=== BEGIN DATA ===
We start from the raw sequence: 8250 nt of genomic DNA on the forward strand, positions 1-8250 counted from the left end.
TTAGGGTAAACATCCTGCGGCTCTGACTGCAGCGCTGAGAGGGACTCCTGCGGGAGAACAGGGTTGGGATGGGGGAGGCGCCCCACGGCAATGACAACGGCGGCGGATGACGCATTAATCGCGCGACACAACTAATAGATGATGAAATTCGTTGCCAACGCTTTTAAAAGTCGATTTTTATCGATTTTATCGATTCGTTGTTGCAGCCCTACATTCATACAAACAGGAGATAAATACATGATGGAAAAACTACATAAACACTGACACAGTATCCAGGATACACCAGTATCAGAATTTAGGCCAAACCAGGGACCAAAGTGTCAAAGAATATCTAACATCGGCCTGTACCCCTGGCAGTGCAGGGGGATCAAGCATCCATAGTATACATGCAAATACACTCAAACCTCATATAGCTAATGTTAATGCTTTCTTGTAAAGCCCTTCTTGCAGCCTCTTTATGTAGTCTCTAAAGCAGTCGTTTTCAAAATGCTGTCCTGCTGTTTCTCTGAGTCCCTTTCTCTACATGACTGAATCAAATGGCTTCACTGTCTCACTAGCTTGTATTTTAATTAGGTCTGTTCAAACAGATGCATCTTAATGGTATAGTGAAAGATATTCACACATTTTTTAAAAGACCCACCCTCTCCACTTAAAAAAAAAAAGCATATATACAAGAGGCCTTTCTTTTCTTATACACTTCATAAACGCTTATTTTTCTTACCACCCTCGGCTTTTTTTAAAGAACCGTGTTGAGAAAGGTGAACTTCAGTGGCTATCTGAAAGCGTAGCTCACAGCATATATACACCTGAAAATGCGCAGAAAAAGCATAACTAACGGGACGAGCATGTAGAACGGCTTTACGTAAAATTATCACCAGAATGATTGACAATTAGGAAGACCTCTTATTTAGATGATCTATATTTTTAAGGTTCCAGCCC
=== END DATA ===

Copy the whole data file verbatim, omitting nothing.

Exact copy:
We start from the raw sequence: 8250 nt of genomic DNA on the forward strand, positions 1-8250 counted from the left end.
TTAGGGTAAACATCCTGCGGCTCTGACTGCAGCGCTGAGAGGGACTCCTGCGGGAGAACAGGGTTGGGATGGGGGAGGCGCCCCACGGCAATGACAACGGCGGCGGATGACGCATTAATCGCGCGACACAACTAATAGATGATGAAATTCGTTGCCAACGCTTTTAAAAGTCGATTTTTATCGATTTTATCGATTCGTTGTTGCAGCCCTACATTCATACAAACAGGAGATAAATACATGATGGAAAAACTACATAAACACTGACACAGTATCCAGGATACACCAGTATCAGAATTTAGGCCAAACCAGGGACCAAAGTGTCAAAGAATATCTAACATCGGCCTGTACCCCTGGCAGTGCAGGGGGATCAAGCATCCATAGTATACATGCAAATACACTCAAACCTCATATAGCTAATGTTAATGCTTTCTTGTAAAGCCCTTCTTGCAGCCTCTTTATGTAGTCTCTAAAGCAGTCGTTTTCAAAATGCTGTCCTGCTGTTTCTCTGAGTCCCTTTCTCTACATGACTGAATCAAATGGCTTCACTGTCTCACTAGCTTGTATTTTAATTAGGTCTGTTCAAACAGATGCATCTTAATGGTATAGTGAAAGATATTCACACATTTTTTAAAAGACCCACCCTCTCCACTTAAAAAAAAAAAGCATATATACAAGAGGCCTTTCTTTTCTTATACACTTCATAAACGCTTATTTTTCTTACCACCCTCGGCTTTTTTTAAAGAACCGTGTTGAGAAAGGTGAACTTCAGTGGCTATCTGAAAGCGTAGCTCACAGCATATATACACCTGAAAATGCGCAGAAAAAGCATAACTAACGGGACGAGCATGTAGAACGGCTTTACGTAAAATTATCACCAGAATGATTGACAATTAGGAAGACCTCTTATTTAGATGATCTATATTTTTAAGGTTCCAGCCC